was described as having a history of asbestos exposure.20,117
It is possible that asbestos bodies could enter the pleural cavity
through a bronchopleural fistula, although in neither of these
cases was the presence of such a fistula mentioned. Without such
a history, it is presumed that the thoracentesis needle penetrated
the pulmonary parenchyma.
The rare finding of such bodies in a pleural effusion should
be regarded as significant of a heavy asbestos burden in the lung.
It is well recognized that virtually all inhabitants of modern
urban societies have ferruginous bodies in their lungs, but the
concentration of ferruginous bodies in members of the general
population is so low that they are seldom found in routinely
prepared sections of lung. Therefore, without a clear history of
bronchopleural fistula, the finding of even one ferruginous body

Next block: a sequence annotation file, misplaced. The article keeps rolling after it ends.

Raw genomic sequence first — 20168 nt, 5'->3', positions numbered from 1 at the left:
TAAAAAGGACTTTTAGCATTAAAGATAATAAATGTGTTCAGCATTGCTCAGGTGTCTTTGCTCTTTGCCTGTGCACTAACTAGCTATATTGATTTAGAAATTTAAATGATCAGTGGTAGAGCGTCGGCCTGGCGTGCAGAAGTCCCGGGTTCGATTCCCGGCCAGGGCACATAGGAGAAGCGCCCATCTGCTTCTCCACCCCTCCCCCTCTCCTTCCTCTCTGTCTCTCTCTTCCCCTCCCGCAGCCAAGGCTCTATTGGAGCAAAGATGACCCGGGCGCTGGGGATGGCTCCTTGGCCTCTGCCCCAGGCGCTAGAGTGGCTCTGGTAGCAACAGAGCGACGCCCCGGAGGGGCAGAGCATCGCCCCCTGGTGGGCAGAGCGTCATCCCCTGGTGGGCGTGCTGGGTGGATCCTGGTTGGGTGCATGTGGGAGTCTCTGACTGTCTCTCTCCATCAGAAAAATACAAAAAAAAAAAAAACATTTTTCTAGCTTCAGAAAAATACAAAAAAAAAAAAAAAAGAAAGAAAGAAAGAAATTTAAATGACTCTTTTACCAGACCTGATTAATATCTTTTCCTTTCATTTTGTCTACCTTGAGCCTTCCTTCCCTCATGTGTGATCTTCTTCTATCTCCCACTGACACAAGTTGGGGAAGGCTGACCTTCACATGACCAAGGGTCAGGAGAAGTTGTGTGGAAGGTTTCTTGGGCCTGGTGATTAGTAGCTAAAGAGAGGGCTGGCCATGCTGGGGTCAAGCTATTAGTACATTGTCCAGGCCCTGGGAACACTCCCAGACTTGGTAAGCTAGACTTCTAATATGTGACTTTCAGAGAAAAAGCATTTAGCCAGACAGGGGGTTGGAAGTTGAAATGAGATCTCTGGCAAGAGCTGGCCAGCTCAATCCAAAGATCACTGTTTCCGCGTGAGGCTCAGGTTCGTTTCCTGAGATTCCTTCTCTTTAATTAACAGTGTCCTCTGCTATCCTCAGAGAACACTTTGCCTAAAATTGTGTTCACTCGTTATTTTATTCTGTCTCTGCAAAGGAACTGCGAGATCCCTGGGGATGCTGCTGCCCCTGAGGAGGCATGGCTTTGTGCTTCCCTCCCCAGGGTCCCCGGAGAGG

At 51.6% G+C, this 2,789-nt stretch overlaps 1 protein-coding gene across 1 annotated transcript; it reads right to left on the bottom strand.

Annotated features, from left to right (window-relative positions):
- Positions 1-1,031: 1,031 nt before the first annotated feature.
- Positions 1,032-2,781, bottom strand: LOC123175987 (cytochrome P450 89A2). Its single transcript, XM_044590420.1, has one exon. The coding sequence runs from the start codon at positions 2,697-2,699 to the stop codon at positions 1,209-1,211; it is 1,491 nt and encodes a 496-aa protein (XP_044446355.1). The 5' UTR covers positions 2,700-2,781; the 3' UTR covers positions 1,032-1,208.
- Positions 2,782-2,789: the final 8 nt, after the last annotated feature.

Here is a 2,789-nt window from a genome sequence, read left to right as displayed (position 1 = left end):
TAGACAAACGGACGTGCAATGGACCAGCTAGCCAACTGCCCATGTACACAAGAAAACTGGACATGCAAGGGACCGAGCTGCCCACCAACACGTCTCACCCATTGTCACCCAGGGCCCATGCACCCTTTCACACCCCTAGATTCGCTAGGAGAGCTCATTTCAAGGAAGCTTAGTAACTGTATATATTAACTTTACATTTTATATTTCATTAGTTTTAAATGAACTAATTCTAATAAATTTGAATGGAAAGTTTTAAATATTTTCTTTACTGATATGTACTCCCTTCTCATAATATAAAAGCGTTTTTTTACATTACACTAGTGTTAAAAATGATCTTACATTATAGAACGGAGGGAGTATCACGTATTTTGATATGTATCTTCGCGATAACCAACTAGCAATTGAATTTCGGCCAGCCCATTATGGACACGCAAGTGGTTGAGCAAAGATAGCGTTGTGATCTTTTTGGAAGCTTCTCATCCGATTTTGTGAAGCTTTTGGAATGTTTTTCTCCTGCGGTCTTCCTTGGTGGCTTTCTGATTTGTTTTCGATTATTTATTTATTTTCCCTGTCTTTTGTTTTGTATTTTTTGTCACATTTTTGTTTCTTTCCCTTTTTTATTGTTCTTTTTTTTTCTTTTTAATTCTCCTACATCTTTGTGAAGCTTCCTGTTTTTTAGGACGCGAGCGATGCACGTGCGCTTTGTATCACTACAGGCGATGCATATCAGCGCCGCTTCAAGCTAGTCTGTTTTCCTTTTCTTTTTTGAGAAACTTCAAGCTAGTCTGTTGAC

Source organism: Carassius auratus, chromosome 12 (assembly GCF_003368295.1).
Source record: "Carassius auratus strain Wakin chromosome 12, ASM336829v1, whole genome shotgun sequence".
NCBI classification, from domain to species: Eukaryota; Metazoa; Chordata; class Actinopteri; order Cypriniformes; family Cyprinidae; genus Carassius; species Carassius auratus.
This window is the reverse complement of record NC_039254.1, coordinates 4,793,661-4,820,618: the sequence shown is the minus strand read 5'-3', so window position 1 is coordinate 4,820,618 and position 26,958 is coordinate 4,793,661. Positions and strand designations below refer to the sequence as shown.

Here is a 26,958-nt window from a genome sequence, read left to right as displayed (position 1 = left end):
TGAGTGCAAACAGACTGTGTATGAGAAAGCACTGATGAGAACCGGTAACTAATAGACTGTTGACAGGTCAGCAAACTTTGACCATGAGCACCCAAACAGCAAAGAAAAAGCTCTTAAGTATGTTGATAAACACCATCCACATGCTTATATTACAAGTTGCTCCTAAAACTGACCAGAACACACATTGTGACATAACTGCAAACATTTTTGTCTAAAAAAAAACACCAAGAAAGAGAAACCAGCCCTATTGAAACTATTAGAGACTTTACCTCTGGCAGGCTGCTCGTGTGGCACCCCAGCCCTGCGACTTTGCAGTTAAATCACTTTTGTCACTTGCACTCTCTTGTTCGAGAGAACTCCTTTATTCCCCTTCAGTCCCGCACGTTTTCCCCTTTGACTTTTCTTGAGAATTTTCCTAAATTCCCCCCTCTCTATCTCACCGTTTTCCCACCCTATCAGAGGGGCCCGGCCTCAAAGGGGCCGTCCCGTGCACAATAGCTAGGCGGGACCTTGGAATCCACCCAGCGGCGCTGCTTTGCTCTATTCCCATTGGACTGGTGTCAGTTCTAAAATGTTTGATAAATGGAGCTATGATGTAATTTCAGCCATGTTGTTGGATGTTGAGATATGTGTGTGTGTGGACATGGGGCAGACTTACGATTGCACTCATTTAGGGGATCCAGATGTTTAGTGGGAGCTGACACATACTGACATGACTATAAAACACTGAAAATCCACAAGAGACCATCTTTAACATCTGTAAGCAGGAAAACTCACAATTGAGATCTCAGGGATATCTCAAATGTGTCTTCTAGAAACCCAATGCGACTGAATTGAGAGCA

in a pleural effusion should indicate not only that the thoracen-
tesis needle penetrated the pulmonary parenchyma but also that
the asbestos burden in the lung is heavy.
Key features of ferruginous (asbestos) bodies
• Extremely rare in effusions; and
• Denotes a fistula between lung and pleural cavity or
aspiration needle penetrated pulmonary parenchyma.
Reaction to ionizing Radiation and chemotherapy
It has long been our impression that mesothelial cells in
serous fluids, unlike epithelial cells from various organs, show
little or no detectable reaction to ionizing radiotherapy or to
chemotherapy, and that if they do show a reaction it is not rec-
ognizable as such. Until recently, only anecdotal accounts of